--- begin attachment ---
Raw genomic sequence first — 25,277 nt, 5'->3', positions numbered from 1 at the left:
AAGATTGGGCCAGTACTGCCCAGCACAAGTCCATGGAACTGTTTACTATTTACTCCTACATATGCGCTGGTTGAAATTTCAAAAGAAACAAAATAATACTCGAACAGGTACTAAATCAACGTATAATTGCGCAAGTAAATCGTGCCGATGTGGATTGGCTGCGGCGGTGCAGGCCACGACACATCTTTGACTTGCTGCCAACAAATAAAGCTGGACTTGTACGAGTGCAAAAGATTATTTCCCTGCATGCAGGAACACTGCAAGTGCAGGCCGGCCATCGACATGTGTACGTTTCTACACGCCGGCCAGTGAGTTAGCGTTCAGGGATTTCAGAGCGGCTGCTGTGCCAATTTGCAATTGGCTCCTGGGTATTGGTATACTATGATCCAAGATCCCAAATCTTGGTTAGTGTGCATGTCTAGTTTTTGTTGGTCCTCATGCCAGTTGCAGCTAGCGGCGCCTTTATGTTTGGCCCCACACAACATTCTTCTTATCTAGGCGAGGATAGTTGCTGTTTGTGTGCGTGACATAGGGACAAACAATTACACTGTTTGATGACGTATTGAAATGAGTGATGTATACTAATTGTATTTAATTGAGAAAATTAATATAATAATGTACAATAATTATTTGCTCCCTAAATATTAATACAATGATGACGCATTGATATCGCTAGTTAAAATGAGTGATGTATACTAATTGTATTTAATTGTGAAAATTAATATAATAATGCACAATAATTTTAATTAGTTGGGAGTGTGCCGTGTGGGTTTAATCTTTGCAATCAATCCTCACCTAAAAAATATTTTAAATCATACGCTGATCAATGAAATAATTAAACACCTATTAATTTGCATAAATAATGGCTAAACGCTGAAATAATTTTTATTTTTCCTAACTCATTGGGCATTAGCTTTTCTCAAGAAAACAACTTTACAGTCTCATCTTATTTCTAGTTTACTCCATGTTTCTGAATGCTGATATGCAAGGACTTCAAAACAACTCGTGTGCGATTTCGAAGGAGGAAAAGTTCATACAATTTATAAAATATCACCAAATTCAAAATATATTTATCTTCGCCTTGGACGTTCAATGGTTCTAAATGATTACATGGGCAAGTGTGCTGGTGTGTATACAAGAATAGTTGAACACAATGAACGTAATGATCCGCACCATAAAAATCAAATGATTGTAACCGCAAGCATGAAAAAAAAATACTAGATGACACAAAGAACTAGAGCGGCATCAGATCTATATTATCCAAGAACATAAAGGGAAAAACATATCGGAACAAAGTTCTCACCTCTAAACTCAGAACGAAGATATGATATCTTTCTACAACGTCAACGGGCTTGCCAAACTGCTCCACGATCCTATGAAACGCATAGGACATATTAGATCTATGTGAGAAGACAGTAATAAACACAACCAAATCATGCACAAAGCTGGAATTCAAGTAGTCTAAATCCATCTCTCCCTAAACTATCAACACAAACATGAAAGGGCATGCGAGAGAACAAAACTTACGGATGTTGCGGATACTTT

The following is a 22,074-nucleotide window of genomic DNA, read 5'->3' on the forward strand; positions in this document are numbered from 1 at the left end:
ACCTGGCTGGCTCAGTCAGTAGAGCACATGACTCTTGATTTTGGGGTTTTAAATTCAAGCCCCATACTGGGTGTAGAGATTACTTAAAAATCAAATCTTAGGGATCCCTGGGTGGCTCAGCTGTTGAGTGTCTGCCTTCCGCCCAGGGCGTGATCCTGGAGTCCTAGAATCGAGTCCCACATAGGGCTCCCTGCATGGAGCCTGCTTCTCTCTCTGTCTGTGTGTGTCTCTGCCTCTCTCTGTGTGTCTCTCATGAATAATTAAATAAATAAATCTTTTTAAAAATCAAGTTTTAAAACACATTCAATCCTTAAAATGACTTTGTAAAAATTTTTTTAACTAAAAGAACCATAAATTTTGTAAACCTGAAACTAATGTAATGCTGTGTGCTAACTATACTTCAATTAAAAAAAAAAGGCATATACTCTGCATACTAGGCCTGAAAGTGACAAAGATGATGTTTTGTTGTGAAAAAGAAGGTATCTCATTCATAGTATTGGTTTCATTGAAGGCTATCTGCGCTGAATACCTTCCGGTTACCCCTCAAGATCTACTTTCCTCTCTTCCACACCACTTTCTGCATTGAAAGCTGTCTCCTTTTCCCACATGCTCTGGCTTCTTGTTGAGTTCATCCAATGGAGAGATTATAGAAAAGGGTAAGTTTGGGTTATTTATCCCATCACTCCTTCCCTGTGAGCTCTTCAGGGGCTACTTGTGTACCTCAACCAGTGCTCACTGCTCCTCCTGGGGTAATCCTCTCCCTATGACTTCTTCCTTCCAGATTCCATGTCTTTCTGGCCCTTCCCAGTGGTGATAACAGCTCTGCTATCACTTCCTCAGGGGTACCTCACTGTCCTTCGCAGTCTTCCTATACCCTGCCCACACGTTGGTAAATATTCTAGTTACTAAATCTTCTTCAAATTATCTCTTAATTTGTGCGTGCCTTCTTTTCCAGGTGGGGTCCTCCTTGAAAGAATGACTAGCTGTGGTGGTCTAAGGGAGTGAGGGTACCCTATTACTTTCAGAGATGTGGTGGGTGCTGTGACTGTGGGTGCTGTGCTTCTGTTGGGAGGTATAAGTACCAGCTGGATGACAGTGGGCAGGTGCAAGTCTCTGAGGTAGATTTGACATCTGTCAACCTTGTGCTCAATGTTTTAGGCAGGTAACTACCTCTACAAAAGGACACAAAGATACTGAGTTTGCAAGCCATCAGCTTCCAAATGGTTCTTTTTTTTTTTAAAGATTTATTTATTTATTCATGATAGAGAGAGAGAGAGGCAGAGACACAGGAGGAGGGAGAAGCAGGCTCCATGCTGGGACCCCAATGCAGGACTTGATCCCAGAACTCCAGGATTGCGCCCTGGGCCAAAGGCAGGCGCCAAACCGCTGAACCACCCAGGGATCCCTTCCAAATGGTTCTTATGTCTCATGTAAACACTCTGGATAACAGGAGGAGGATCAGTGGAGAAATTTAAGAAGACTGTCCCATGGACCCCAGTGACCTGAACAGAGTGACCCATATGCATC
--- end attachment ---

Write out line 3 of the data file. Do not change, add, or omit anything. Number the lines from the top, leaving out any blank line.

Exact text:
The following is a 22,074-nucleotide window of genomic DNA, read 5'->3' on the forward strand; positions in this document are numbered from 1 at the left end: